When I was asked to write an article about how sex and parenthood mix, here’s what I ended up with as a first draft:
What sex life? I’m exhausted and there’s a toddler in my bed.
Just kidding! But sometimes it does feel that way. It’s ironic that the shenanigans that caused parenthood in the first place prove to be darned elusive once their product makes its wrinkled, screaming, miraculous appearance in our lives. Hours after my first child was born, our doctor had the audacity to ask me as I lay in the hospital bed wearing an ice diaper, “What do you plan to use for birth control at this point?” Really? I had just been through 12 hours of labor, and had somehow managed to fit a cantaloupe through a light socket, if you’re picking up what I’m putting down. It was all I could do not to yell at him: “Well, Doctor, I’m going to go with the moderately effective combo of stitches in my netherbusiness and a screaming newborn! How do you keep from knocking up the ladies?”
Now, obviously the impediments of the postpartum state eventually subside, and as parents, we get into a groove where we (in theory) can carve out time between the sheets together. However, there are a few things that occasionally get in the way of sexytime. Here is a partial list of those things: nighttime feedings, fevers, laundry, work, Band-Aid emergencies, potty training, hangnails, sleep training, packing lunches, bad dreams, “Dancing With The Stars” marathons, kids in your bed, the boogeyman, falling asleep while reading bedtime stories, cleaning up, visiting family, household tasks, grocery shopping, nighttime diaper changes, cup-of-water-getting, stuffy noses, monsters in the closet, nightlight management, and of course mind-numbing tiredness. Who has the energy to put on the Al Green CD and slip into a negligee after all that? The most provocative thing that many of us wear these days is a leopard-print Snuggie. Can I get an “Amen”?
Some moms also struggle with body image issues after pregnancy and child- birth, which can affect one’s sex life. You might feel like those stretch marks, unshaven legs, plus all of your newly wiggly and/or southern-facing anatomy makes you less attractive to your mate. Let me tell you something about that: Do you know who doesn’t notice, or care, and definitely still wants to get laid? That guy. And even if he does notice, he would be a moron to say anything and send you running back into the waiting embrace of your flannel PJs and People magazine. Bow chicka wow-wow.
The point is, people, we parents have got to continue to get our groove on, or distance and eventually resentment can grow. Author of Rekindling: Your Relationship After Childbirth and psychiatrist Dr. Martien Snellen advises, “If your sex life is fading after childbirth, open up a dialogue about it. But never in a fight—introduce it when things are good. This prevents defensiveness, withdrawal, and anger.” (And, I’m guessing, over-reliance on flannel PJs and gossip magazines.)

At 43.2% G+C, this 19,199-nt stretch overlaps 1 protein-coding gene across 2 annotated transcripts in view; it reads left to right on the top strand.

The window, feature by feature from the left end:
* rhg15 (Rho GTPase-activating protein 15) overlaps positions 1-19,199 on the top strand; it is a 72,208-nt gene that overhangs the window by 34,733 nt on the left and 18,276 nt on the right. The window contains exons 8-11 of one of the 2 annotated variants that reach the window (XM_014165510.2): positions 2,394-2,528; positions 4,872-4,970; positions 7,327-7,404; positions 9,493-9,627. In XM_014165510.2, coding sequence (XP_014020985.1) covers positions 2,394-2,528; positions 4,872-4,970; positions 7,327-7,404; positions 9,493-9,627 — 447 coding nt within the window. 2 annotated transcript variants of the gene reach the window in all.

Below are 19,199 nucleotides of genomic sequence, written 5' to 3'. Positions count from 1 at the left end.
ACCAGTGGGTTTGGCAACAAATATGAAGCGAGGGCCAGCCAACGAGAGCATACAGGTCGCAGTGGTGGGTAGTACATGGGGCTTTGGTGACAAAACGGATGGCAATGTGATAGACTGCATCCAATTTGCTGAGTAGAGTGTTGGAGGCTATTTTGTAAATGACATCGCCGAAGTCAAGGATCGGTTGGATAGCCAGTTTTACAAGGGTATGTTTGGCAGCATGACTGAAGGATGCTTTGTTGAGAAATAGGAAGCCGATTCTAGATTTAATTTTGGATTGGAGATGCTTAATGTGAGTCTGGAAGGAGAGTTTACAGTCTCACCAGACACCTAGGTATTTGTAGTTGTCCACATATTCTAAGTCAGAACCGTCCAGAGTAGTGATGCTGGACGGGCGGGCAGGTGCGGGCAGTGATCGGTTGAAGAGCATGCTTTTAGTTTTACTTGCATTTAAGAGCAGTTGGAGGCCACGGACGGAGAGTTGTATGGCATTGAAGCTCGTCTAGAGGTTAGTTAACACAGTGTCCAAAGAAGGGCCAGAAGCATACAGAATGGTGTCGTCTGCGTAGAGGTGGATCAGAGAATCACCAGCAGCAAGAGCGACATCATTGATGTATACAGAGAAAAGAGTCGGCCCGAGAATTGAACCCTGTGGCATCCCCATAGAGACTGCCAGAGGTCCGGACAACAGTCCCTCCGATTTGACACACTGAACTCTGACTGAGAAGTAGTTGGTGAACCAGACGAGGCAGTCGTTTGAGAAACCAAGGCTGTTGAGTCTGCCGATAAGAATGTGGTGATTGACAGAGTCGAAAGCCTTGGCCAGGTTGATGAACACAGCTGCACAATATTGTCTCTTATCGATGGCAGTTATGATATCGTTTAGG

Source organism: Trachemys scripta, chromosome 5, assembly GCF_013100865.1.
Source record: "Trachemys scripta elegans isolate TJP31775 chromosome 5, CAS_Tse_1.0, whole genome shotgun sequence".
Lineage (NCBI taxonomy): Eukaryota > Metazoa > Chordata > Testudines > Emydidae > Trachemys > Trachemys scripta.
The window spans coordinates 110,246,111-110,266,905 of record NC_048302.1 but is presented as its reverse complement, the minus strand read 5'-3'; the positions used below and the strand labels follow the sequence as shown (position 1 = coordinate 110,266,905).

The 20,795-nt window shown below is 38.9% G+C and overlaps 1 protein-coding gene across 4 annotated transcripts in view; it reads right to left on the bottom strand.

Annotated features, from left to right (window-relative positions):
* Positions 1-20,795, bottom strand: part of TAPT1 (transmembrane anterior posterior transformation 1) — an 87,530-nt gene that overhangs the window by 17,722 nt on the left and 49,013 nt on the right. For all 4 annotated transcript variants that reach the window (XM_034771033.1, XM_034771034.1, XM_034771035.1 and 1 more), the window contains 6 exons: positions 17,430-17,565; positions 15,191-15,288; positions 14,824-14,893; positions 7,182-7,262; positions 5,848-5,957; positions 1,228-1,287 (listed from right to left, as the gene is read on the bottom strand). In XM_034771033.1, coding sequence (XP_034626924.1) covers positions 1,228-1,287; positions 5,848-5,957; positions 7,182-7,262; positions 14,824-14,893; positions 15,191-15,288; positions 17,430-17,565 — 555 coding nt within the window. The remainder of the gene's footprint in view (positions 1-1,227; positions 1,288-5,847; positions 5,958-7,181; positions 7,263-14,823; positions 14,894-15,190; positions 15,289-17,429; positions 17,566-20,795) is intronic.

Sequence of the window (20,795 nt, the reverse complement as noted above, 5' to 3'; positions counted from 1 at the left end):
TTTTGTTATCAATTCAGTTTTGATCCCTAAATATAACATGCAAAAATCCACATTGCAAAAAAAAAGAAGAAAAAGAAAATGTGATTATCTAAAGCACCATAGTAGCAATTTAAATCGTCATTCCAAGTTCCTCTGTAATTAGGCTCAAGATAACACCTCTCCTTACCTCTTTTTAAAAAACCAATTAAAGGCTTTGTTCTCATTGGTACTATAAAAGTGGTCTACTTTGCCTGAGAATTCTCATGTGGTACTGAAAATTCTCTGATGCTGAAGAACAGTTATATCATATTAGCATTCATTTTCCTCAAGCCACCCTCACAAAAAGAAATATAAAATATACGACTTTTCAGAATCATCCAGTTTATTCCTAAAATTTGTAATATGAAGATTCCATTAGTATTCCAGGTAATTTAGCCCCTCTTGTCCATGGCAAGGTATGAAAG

Now put this magazine down and plan your next date night. Doctor’s orders!
Discussing sex and childbirth with your kids
Parents often wonder at what age they should have “the talk” with their kids. Personally, my husband and I are waiting until they’re 40, but you should do what feels right for your family. Here’s what else I know: If you’re not on top of it when your kids start asking the Big Questions, they’ll answer one another with about 50 percent accuracy and 100 percent certainty. The following is a conversation that went down recently between myself, my son Ben (6), and my daughter Janie (4):
Janie: How does a baby get out of its mommy’s belly?
Me: Well, when it’s time for the baby to be born, the doctor helps get her out of a special opening in the mommy’s body that opens wide enough to let a baby through.
Janie: Where is the opening?
Me: Hmmm, that is a really good question, honey. There is a special—
Ben (exasperated): JANIE, IT’S THE VAGINA. OF COURSE.
Me: Um, Ben how did you know that? (Sigh) You’re right, it is the vagina. Seriously, how did you know that?
Ben: Mom, it’s pretty much the only possible place. I figured it out. (Deductive reasoning skills are overrated and can suck it.)
Me: Janie, this is only something that happens to adult women when they are ready to become mommies. You don’t need to worry, because it’s not going to happen to you.
Ben, way too quickly: YET.
Janie: Silence. Eyes as big as saucers.
Ben: It will probably happen soon, though.
Me: Janie, that is not true. We’ll talk about this later.—M.R.